Virginia Sued Over Illegal Use Of License Plate Readers

The Fairfax County Police Department (FCPD) and its chief of police have been sued by a Virginia man for the unlawful collection of information about his license plate.

The state’s own attorney general has previously written to the head of the state police force that such collection violates the state’s Data Act, yet the practice has continued unchecked.

Harrison Neal filed the lawsuit Tuesday, alongside the American Civil Liberties Union (ACLU) of Virginia, challenging the use of automated license plate readers (LPR) by law enforcement.

Neal submitted a public records request in 2014 wanting a complete history of any time his car had been read by the FCPD LPR system. The police responded with details on two instances in which it was read.

At is issue is the so-called ‘passive collection’ of this data which is distinct from the FCPD’s “active” use of the collected data, which is where it scans an unknown plate against a list of wanted or stolen vehicles.

Mr. Neal wants the court to ban the FCPD from continuing its passive scanning, where it quietly collects and stores thousands of LPR records each day. What those records are used for is anyone’s guess, as they are incredibly detailed and could be used in a wide array of privacy invading practices that do not require any sort of warrant or court oversight.

“The Department’s ALPR database can be used to discover the location of thousands of vehicles at a particular date and time,” said Rebecca Glenberg, the ACLU of Virginia’s legal director, in a statement.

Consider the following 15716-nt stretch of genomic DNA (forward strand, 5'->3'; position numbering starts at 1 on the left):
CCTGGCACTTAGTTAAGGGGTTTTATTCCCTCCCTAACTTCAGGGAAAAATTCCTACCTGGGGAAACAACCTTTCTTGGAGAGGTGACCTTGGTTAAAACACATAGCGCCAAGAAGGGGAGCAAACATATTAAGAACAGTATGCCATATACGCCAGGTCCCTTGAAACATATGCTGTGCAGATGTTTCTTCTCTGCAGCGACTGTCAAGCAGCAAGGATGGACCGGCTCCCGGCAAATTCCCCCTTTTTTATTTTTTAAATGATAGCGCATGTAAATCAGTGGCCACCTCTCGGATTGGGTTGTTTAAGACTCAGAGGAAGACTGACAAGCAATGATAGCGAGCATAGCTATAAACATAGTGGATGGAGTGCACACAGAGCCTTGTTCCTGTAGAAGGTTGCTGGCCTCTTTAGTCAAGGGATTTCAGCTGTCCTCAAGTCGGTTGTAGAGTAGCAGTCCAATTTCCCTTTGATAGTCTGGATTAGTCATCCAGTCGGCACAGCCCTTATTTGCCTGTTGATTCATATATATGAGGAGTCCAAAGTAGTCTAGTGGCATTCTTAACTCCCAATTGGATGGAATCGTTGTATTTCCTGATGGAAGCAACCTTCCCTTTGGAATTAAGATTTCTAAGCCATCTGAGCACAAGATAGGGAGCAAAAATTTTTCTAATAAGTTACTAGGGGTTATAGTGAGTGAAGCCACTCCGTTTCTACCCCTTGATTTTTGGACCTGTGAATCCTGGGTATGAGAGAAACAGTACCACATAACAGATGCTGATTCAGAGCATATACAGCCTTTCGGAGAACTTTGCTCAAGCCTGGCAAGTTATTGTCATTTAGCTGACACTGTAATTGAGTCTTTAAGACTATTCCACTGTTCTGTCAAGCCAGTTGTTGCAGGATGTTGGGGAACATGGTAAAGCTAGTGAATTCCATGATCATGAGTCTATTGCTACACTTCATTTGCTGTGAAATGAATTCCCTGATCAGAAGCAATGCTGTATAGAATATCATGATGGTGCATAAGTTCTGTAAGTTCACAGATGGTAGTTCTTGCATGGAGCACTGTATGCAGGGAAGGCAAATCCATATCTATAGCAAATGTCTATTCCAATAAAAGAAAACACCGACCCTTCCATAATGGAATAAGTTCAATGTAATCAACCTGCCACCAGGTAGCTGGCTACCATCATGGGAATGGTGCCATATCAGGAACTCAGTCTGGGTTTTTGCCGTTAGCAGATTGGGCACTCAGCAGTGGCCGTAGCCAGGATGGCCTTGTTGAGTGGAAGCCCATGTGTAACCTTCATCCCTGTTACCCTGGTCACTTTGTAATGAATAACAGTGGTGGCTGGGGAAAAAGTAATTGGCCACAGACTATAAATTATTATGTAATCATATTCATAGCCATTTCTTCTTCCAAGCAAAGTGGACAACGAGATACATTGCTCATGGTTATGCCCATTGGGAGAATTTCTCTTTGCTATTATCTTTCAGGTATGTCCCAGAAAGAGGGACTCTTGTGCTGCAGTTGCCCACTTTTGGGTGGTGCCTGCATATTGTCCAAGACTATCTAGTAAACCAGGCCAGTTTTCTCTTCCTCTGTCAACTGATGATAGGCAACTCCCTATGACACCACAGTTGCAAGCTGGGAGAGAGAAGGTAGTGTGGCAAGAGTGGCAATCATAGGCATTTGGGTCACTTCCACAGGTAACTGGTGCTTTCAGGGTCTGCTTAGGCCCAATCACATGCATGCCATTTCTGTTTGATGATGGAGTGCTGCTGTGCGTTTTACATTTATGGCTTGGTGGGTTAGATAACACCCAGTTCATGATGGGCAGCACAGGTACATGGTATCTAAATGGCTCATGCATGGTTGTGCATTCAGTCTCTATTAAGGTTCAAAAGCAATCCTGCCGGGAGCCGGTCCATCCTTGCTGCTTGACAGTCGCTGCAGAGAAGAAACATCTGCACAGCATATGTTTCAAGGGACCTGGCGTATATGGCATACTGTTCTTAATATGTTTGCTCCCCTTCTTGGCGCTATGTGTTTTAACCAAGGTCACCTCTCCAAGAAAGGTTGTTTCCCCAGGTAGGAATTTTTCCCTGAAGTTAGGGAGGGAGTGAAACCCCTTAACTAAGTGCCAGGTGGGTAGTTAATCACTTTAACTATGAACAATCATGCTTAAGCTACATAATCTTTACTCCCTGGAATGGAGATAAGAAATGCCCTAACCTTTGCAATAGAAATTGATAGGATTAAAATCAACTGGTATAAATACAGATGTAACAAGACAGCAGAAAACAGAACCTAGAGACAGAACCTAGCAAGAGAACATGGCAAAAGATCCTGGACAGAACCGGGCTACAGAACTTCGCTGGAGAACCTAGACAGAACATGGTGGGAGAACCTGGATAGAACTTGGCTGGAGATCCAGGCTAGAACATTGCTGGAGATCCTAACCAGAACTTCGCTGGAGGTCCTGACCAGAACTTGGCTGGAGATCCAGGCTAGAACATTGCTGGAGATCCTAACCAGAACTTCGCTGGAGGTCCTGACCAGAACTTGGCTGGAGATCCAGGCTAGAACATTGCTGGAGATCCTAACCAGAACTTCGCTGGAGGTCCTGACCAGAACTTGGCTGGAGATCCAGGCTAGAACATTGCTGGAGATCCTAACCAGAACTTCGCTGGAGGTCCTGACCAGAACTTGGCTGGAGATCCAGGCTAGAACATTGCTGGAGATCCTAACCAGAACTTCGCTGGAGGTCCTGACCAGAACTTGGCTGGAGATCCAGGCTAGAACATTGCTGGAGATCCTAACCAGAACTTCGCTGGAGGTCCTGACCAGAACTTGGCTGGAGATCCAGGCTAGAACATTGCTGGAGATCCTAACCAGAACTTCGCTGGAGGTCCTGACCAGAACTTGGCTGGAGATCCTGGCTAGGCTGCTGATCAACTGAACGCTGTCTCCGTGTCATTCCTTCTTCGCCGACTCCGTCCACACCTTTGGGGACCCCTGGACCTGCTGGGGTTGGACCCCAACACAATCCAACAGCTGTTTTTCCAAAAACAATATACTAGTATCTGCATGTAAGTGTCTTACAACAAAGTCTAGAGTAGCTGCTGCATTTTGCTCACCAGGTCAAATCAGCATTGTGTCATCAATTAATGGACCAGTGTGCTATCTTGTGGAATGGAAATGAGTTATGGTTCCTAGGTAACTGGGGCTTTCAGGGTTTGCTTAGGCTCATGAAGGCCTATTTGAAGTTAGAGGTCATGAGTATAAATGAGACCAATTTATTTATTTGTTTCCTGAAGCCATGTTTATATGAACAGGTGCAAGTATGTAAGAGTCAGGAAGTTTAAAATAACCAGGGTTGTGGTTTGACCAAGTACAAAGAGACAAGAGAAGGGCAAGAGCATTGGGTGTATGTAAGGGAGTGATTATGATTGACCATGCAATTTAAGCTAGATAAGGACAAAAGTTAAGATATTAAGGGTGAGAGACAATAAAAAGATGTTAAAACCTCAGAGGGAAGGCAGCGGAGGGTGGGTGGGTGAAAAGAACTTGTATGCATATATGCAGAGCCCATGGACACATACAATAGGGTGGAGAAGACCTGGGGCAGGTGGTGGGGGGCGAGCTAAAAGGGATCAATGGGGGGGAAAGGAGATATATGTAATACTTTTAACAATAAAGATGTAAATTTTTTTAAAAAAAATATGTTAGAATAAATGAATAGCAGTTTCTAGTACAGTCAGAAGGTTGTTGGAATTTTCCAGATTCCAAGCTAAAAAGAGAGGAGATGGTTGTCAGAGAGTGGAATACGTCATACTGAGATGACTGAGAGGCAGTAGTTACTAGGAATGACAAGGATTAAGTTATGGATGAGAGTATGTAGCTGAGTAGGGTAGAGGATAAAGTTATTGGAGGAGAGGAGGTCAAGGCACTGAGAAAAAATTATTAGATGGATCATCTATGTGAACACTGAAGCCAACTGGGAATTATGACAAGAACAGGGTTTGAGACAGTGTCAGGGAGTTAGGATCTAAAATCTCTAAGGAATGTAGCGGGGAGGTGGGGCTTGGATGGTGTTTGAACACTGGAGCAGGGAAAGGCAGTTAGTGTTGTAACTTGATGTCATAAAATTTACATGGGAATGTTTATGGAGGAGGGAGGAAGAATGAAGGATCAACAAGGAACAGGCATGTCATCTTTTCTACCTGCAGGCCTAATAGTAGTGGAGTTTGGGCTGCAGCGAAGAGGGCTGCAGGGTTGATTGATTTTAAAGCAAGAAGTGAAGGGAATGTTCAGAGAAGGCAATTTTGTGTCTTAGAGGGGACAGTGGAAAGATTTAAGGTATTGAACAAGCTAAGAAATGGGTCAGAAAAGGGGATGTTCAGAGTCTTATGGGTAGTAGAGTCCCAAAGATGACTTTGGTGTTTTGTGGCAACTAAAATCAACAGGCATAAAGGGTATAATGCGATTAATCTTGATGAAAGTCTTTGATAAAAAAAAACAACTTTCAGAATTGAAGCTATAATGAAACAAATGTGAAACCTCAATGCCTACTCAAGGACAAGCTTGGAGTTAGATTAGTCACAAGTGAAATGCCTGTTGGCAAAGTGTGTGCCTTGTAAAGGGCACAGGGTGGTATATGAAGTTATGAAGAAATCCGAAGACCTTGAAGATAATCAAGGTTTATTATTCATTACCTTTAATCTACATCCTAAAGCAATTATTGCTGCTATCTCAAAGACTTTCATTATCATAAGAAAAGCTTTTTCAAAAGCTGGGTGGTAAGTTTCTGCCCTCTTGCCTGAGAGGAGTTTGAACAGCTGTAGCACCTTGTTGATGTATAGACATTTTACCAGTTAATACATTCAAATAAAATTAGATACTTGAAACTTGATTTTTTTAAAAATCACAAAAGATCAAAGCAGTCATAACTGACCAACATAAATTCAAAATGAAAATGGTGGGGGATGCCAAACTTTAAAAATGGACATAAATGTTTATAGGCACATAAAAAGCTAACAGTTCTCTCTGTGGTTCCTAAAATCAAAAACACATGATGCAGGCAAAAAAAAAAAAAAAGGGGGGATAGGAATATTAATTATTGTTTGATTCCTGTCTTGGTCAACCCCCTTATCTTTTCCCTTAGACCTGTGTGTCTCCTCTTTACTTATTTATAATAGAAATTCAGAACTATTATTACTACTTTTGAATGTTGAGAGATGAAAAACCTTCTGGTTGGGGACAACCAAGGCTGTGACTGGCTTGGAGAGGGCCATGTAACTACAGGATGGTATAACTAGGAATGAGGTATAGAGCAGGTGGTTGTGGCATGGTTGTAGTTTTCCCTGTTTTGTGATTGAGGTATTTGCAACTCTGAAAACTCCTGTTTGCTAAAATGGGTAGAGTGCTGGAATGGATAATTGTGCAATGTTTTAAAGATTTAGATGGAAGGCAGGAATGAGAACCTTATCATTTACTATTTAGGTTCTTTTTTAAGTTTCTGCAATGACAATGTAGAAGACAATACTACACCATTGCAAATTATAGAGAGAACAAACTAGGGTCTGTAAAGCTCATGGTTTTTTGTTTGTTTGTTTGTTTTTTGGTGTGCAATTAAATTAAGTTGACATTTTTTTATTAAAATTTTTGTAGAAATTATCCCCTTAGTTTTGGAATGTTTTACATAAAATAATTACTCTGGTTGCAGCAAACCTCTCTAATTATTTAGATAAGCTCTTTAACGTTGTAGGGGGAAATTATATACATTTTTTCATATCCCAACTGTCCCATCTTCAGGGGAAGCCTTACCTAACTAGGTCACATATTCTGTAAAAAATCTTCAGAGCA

“It is an unacceptable invasion of privacy. The Data Act is very clear. Personal information cannot be collected, stored, or disseminated unless the need for such collection has been clearly established in advance and the information is appropriate and relevant for the purpose for which it was collected. None of this is true of the thousands of license plate numbers stored in FCPD’s database.”

Aside from the issue of what the data is used for is how long the data is stored. The system has precisely zero oversight and so is free to keep data forever. This has wide-reaching privacy implications, especially given law enforcement’s growing ability to analyze such massive amounts of information.

The case is seen as a key test for new and increasingly invasive technologies that are being operated by numerous government agencies against the American public. Such systems are seldom disclosed to the public and result in secret networks of systems profiling law-abiding Americans. The extreme secrecy around such systems have meant very few have been challenged in court, as citizens are seldom aware what is happening.

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